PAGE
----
As lawmakers attempt to negotiate a deal that would address various tax and spending issues, there are several possible areas for compromise. Some Democrats have suggested that they may be willing to consider a higher income threshold — $1 million, for example — for restoring 2012 rates. Another possibility is to extend all of the 2012 rates temporarily to provide more time to negotiate. Because the increased Medicare taxes are part of the health care act, it appears they’ll remain intact, at least for the time being.

What are your planning options?

Most year end tax planning strategies involve estimating your marginal tax rate this year and next year and timing income and deductions to minimize your tax burden, or at least defer taxes. For example, if your marginal rate will go up next year, you’ll likely be better off accelerating income into 2012 (when it will be taxed at a lower rate) and deferring deductible expenses to 2013 (when the deductions will be more valuable). But if your rate will stay the same or go down, taking the opposite approach may be better.

For most taxpayers, it appears that marginal rates will either stay the same or go up next year, which complicates year end tax planning because the first scenario suggests deferring income and the second one suggests accelerating income. For higher-income taxpayers, however, the Medicare tax increase and the new 3.8% Medicare tax on investment income may make it advantageous to accelerate income into 2012 even if marginal rates do stay the same.

Starting next year, taxpayers with earned income over $200,000 (singles and heads of households), $250,000 (married filing jointly) or $125,000 (married couples filing separately) must pay an extra 0.9% (from 1.45% to 2.35%) in Medicare taxes on the excess earnings. If you’ll be subject to this tax, accelerating earned income into 2012 could be beneficial because you won’t have to pay the extra tax on that income. Accelerating earned income also could help you avoid triggering the 3.8% Medicare tax next year. The 3.8% tax will apply to net investment income (including interest, dividends, annuities, rents, royalties and certain capital gains) to the extent modified adjusted gross income (MAGI) — which includes earned income — exceeds the same threshold amounts that apply to the additional 0.9% tax.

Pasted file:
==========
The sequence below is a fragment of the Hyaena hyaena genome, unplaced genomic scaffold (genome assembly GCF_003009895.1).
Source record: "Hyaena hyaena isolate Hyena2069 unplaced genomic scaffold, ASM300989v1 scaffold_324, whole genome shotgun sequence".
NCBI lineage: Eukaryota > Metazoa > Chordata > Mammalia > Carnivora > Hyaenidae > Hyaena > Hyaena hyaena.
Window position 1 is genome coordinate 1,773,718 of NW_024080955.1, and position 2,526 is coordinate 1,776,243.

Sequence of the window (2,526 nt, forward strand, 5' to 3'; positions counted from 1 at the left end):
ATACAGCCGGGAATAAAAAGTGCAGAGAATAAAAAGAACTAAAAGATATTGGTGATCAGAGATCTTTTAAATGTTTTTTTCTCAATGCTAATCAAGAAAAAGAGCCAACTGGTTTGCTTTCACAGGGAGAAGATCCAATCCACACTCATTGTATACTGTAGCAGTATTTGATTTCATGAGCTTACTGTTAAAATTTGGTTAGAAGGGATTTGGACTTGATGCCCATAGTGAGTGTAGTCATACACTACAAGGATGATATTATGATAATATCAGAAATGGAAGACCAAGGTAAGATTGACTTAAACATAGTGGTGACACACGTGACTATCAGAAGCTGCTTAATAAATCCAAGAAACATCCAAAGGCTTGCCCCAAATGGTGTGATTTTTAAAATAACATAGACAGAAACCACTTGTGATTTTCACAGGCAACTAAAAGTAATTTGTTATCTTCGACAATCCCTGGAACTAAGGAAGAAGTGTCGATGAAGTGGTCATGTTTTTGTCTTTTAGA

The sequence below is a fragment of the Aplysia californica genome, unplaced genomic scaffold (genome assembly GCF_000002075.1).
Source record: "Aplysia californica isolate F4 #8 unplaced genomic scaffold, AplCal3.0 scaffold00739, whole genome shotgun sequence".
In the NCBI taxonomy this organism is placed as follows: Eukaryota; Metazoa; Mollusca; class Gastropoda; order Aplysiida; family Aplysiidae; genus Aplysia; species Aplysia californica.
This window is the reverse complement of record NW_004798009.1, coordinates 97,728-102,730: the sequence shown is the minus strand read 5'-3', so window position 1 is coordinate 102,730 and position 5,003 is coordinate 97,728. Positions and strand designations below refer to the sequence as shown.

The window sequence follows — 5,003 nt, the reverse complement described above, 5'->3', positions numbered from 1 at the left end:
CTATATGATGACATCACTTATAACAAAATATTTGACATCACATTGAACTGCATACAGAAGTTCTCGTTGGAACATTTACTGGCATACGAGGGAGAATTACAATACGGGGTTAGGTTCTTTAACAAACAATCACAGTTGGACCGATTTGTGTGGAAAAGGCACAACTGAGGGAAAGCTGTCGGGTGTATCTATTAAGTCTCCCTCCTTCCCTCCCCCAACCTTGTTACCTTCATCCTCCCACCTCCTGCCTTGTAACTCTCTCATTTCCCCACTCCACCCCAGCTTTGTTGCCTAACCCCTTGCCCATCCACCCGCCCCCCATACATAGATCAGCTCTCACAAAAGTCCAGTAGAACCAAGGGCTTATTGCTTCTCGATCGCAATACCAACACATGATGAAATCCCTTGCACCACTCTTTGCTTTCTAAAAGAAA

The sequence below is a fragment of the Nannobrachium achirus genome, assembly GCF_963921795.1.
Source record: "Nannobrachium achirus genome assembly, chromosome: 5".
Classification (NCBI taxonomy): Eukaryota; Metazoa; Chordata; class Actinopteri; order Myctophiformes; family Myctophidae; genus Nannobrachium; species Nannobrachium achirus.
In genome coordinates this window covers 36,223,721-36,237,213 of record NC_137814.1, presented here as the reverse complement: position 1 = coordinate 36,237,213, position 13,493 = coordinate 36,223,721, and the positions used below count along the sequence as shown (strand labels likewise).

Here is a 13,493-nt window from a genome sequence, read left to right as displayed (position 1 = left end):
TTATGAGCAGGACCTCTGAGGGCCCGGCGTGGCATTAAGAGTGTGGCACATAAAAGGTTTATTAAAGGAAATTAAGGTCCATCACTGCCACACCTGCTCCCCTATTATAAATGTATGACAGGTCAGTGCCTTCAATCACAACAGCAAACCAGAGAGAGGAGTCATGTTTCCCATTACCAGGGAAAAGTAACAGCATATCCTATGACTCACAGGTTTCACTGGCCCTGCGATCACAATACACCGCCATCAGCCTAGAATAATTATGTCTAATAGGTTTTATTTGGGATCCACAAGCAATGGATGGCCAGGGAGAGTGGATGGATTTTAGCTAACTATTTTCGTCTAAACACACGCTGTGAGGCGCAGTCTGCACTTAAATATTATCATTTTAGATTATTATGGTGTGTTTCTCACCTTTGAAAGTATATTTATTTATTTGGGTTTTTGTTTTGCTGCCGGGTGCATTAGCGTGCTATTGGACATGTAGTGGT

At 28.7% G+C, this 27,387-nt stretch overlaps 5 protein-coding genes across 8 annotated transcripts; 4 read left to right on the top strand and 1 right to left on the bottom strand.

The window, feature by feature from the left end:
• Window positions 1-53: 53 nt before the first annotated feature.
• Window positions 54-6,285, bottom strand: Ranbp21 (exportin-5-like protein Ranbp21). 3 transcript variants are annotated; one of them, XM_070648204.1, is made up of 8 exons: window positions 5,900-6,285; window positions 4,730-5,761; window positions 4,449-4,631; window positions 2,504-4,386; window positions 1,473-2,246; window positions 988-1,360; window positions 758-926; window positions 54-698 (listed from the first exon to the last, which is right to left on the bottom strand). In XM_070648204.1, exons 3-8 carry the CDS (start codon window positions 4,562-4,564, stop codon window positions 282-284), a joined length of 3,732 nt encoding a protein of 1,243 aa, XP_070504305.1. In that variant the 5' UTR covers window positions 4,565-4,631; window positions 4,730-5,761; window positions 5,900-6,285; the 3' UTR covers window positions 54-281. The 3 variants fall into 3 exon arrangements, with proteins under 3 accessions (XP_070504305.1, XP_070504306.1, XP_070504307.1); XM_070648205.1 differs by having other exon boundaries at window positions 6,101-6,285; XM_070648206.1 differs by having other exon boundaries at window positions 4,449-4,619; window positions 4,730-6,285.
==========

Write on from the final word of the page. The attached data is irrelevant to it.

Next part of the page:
You also may be able to avoid, or at least reduce, the 3.8% tax next year by accelerating capital gains or, to the extent possible, qualified dividends into 2012. This will allow you to avoid the 3.8% tax on those gains and dividends, so it may be beneficial even if your capital gains and marginal tax rates stay the same next year. And if you’re taxed at ordinary income rates on qualified dividends next year, accelerating qualified dividends into 2012 could make the difference between a 15% rate and up to a 43.4% rate (for taxpayers in the highest bracket).

As you consider your options, don’t overlook the potential impact of the AMT. Timing income and deductions to reduce your regular tax liability can sometimes increase your AMT liability, and this risk may be greater if the AMT patch isn’t restored. Fortunately, many believe that Congress will pass AMT relief before the year is out.

Finally, give some thought to your estate plan. Because there’s a chance that the exemption amount will shrink and the tax rate will increase next year, making large gifts this year to take advantage of the $5.12 million exemption may be a good strategy.

Stay tuned

In the coming weeks, monitor lawmakers’ progress toward a tax and spending deal. To be prepared for any situation, meet with your tax advisor to review your year-to-date income, deductions, gains and losses and project what these amounts may be in 2013. You can then use this information as the 2013 tax landscape becomes clearer to quickly decide what steps to take by year end to achieve your goals.

All content provided in this article is for informational purposes only. Matters discussed in this article are subject to change. For up-to-date information on this subject please contact a Clark Schaefer Hackett professional. Clark Schaefer Hackett will not be held responsible for any claim, loss, damage or inconvenience caused as a result of any information within these pages or any information accessed through this site.